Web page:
The news today is flooded with IT companies seeming to scale down with layoffs in the thousands! One can’t help but wonder, is this the end? Are machines going to take over humans? While these questions loom, TeamLease Services report on ‘IT hiring projections for 2019 says that’ the Indian IT industry is expected to add around 2.5 lakh new jobs this year. The IT industry hired 1.7 lakh professionals in 2017-18.  The sector is geared up to add around 250,000 new jobs by the end of  2019.

IT companies are finding it difficult to find candidates to fill in vacant positions for software architects and data engineers. So what really is the issue? History is always on the roll, teaching us one lesson at a time, more clearly than others. A lot of big changes take place silently, in the beginning, and catch momentum till things reach a bursting point. A transformation that began some years after the IT industry boom, happened in the skilling space. It is already being called a revolution by some experts.

With the constant change in technology, the Indian IT industry is naturally going through a major transformation. It now embraces new technology like cloud computing, automation, newer ways of data management and analytics among others.


There has always been a discussion and debate in the Indian IT industry on the availability of candidates with the right skills who can be readily employable. It has been noticed that the gap between the availability of this workforce and the demand for the skilled workforce is widening even though this trend was evident even from the nascent stage of IT in India. In the beginning days, the main reason for this demand-supply gap was the disconnect between academia and the industry. But today, there is yet another reason added to this already existing gap – the rapid change in technology!

With the background of a technological landscape that is rapidly reinventing, the need for specialized and very niche skills like cloud computingdata management, and app development is also being perfect catalysts. India’s IT & ITeS industry grew to US$ 181 billion in 2018-19 and undergoing a sharp shift in the way it goes about its business, this is mostly because clients are demanding different kinds of skill sets in comparison to the past. An analysis from the Periodic Labour Force Survey (PLFS) 2017-18 suggests that only a small section of the youth reported receiving any skill training, and a large share of them was either unemployed or out of the employed workforce, the data shows.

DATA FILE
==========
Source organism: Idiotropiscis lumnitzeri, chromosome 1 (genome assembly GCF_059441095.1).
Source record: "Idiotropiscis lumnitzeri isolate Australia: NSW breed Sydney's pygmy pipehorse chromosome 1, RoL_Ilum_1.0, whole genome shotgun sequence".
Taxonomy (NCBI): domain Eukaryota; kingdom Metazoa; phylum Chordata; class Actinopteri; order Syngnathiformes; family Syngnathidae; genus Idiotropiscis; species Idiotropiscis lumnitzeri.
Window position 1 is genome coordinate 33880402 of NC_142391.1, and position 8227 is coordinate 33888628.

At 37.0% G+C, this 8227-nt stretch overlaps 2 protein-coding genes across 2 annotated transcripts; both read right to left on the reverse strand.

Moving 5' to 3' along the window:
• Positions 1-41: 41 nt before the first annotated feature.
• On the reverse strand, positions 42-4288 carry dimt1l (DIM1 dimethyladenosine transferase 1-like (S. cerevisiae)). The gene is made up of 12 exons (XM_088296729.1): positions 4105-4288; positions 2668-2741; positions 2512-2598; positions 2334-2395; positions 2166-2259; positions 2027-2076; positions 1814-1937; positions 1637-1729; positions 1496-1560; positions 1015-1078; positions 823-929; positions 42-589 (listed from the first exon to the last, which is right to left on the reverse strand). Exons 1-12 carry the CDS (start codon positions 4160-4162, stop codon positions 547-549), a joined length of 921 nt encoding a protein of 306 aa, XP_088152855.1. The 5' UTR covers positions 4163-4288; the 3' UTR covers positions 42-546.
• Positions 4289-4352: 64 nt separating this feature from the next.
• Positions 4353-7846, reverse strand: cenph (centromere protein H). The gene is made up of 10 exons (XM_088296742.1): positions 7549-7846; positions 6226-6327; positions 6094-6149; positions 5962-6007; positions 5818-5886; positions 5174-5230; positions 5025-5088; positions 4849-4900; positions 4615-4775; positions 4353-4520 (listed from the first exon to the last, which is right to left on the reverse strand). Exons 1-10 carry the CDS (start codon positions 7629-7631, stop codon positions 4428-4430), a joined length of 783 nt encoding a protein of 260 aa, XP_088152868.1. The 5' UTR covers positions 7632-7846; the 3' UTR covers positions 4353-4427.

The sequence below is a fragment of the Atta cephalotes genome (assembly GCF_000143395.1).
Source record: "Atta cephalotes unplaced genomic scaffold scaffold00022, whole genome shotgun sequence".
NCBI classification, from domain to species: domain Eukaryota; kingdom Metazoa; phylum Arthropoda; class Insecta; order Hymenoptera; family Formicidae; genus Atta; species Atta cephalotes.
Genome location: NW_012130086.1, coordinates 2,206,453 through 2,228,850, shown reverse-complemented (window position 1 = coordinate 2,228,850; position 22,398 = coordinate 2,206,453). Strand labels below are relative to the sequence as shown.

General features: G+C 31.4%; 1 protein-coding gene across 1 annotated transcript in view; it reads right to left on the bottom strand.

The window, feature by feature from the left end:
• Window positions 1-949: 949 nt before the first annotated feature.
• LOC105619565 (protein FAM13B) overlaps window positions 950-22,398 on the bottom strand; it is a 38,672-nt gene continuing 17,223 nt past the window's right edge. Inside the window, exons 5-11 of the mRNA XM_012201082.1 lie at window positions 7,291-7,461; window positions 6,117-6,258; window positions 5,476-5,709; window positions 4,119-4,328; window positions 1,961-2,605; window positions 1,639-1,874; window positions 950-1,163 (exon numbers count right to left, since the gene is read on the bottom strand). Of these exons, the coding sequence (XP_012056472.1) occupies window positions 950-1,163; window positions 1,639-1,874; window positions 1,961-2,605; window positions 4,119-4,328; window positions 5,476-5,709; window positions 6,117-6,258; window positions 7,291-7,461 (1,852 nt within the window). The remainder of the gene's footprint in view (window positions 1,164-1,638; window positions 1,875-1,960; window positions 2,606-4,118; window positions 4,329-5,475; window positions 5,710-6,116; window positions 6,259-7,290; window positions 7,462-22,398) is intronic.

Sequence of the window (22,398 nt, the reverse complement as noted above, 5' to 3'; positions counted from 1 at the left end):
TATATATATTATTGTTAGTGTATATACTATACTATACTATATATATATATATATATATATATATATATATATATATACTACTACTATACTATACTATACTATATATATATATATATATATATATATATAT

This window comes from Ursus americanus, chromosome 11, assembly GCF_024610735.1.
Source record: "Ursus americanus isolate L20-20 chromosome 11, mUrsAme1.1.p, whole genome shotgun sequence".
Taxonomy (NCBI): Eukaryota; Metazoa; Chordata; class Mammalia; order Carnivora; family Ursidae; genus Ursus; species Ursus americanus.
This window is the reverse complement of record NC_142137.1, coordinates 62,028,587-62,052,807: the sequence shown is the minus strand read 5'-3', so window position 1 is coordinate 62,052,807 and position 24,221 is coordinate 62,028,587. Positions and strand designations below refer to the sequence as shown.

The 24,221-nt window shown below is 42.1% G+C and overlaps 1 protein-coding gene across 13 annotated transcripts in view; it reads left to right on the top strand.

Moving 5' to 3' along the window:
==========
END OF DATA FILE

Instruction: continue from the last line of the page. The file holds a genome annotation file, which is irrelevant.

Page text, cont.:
Nationally, only 1.8% of the population reported receiving formal vocational/technical training in 2017-18. 5.6% reported receiving informal vocational training (such as hereditary, self-learning, and on the job training). This means 93% of the population did not receive any vocational/technical training from either formal or informal sources. And this is where the real problem of unemployability lies.


A panel including top industry leaders from Cognizant, Mindtree, Wipro, Tech Mahindra etc pointed out that the root cause of all problems in the IT sector is in fact skilling. This shift all over the world has resulted in two options. Disrupt or die! The disruption may be automation where machines are replacing men but the even bigger disruption is the changing technologies and the workforce needed to run them. And the second of the later has become more prominent. Indian IT giants like TCS reported that its employees logged over 52 million learning hours in FY19, resulting in over 311,000 employees getting trained on digital technologies, and over 348,000 trained on agile methodologies. (Metrics: Fortune India)

Skills are seen as a new currency. Even if their life cycle is becoming shorter, the choice of re-skill still exists when you had started with specialized learning at some point. As such, the mantra today is up-skill!